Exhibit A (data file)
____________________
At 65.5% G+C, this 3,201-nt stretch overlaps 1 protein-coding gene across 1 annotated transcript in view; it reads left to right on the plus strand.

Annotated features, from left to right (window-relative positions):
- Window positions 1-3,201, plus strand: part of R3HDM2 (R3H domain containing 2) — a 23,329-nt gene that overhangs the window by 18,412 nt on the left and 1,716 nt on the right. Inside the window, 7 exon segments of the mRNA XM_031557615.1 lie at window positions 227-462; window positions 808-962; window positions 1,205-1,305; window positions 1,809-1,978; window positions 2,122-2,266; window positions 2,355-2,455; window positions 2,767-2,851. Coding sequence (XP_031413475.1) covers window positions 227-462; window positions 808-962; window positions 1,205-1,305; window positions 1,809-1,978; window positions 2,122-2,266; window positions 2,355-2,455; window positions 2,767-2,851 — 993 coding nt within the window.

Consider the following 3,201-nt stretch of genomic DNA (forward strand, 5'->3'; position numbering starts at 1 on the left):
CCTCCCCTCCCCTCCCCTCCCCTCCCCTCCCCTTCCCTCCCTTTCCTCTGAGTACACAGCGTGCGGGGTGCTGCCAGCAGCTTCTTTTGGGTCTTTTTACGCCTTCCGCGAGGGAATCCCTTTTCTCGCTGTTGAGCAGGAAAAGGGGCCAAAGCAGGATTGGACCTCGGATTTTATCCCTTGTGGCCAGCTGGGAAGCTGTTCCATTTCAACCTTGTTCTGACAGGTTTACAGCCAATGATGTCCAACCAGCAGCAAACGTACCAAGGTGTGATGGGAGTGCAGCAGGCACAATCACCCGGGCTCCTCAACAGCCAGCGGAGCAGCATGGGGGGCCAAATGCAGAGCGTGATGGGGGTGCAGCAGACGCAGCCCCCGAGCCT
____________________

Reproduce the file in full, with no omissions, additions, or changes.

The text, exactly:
At 65.5% G+C, this 3,201-nt stretch overlaps 1 protein-coding gene across 1 annotated transcript in view; it reads left to right on the plus strand.

Annotated features, from left to right (window-relative positions):
- Window positions 1-3,201, plus strand: part of R3HDM2 (R3H domain containing 2) — a 23,329-nt gene that overhangs the window by 18,412 nt on the left and 1,716 nt on the right. Inside the window, 7 exon segments of the mRNA XM_031557615.1 lie at window positions 227-462; window positions 808-962; window positions 1,205-1,305; window positions 1,809-1,978; window positions 2,122-2,266; window positions 2,355-2,455; window positions 2,767-2,851. Coding sequence (XP_031413475.1) covers window positions 227-462; window positions 808-962; window positions 1,205-1,305; window positions 1,809-1,978; window positions 2,122-2,266; window positions 2,355-2,455; window positions 2,767-2,851 — 993 coding nt within the window.

Consider the following 3,201-nt stretch of genomic DNA (forward strand, 5'->3'; position numbering starts at 1 on the left):
CCTCCCCTCCCCTCCCCTCCCCTCCCCTCCCCTTCCCTCCCTTTCCTCTGAGTACACAGCGTGCGGGGTGCTGCCAGCAGCTTCTTTTGGGTCTTTTTACGCCTTCCGCGAGGGAATCCCTTTTCTCGCTGTTGAGCAGGAAAAGGGGCCAAAGCAGGATTGGACCTCGGATTTTATCCCTTGTGGCCAGCTGGGAAGCTGTTCCATTTCAACCTTGTTCTGACAGGTTTACAGCCAATGATGTCCAACCAGCAGCAAACGTACCAAGGTGTGATGGGAGTGCAGCAGGCACAATCACCCGGGCTCCTCAACAGCCAGCGGAGCAGCATGGGGGGCCAAATGCAGAGCGTGATGGGGGTGCAGCAGACGCAGCCCCCGAGCCT